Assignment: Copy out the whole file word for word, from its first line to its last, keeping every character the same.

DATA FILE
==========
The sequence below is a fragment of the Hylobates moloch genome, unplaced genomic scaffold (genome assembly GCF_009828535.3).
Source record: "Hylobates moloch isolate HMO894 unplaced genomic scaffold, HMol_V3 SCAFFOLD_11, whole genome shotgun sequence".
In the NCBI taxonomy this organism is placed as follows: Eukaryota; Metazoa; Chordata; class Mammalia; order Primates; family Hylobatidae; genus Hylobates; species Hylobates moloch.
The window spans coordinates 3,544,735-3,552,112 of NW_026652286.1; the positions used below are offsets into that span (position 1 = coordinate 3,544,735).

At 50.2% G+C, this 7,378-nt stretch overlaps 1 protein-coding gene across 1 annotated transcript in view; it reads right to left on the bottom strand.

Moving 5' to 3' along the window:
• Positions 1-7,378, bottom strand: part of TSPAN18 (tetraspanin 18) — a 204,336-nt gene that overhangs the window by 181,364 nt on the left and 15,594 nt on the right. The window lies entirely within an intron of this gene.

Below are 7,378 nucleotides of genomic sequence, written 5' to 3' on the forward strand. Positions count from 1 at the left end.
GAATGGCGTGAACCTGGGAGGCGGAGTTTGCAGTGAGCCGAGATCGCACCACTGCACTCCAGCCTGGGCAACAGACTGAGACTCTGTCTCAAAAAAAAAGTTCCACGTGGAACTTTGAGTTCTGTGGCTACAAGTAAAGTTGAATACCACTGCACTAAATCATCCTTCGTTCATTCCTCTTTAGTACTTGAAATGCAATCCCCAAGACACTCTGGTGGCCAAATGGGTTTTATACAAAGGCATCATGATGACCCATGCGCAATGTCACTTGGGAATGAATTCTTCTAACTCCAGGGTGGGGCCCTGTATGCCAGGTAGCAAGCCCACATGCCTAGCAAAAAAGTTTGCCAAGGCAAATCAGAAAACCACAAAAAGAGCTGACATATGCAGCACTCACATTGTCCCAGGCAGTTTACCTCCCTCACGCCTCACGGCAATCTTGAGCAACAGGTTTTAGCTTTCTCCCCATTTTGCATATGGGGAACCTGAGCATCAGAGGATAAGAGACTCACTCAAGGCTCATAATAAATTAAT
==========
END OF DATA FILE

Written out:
The sequence below is a fragment of the Hylobates moloch genome, unplaced genomic scaffold (genome assembly GCF_009828535.3).
Source record: "Hylobates moloch isolate HMO894 unplaced genomic scaffold, HMol_V3 SCAFFOLD_11, whole genome shotgun sequence".
In the NCBI taxonomy this organism is placed as follows: Eukaryota; Metazoa; Chordata; class Mammalia; order Primates; family Hylobatidae; genus Hylobates; species Hylobates moloch.
The window spans coordinates 3,544,735-3,552,112 of NW_026652286.1; the positions used below are offsets into that span (position 1 = coordinate 3,544,735).

At 50.2% G+C, this 7,378-nt stretch overlaps 1 protein-coding gene across 1 annotated transcript in view; it reads right to left on the bottom strand.

Moving 5' to 3' along the window:
• Positions 1-7,378, bottom strand: part of TSPAN18 (tetraspanin 18) — a 204,336-nt gene that overhangs the window by 181,364 nt on the left and 15,594 nt on the right. The window lies entirely within an intron of this gene.

Below are 7,378 nucleotides of genomic sequence, written 5' to 3' on the forward strand. Positions count from 1 at the left end.
GAATGGCGTGAACCTGGGAGGCGGAGTTTGCAGTGAGCCGAGATCGCACCACTGCACTCCAGCCTGGGCAACAGACTGAGACTCTGTCTCAAAAAAAAAGTTCCACGTGGAACTTTGAGTTCTGTGGCTACAAGTAAAGTTGAATACCACTGCACTAAATCATCCTTCGTTCATTCCTCTTTAGTACTTGAAATGCAATCCCCAAGACACTCTGGTGGCCAAATGGGTTTTATACAAAGGCATCATGATGACCCATGCGCAATGTCACTTGGGAATGAATTCTTCTAACTCCAGGGTGGGGCCCTGTATGCCAGGTAGCAAGCCCACATGCCTAGCAAAAAAGTTTGCCAAGGCAAATCAGAAAACCACAAAAAGAGCTGACATATGCAGCACTCACATTGTCCCAGGCAGTTTACCTCCCTCACGCCTCACGGCAATCTTGAGCAACAGGTTTTAGCTTTCTCCCCATTTTGCATATGGGGAACCTGAGCATCAGAGGATAAGAGACTCACTCAAGGCTCATAATAAATTAAT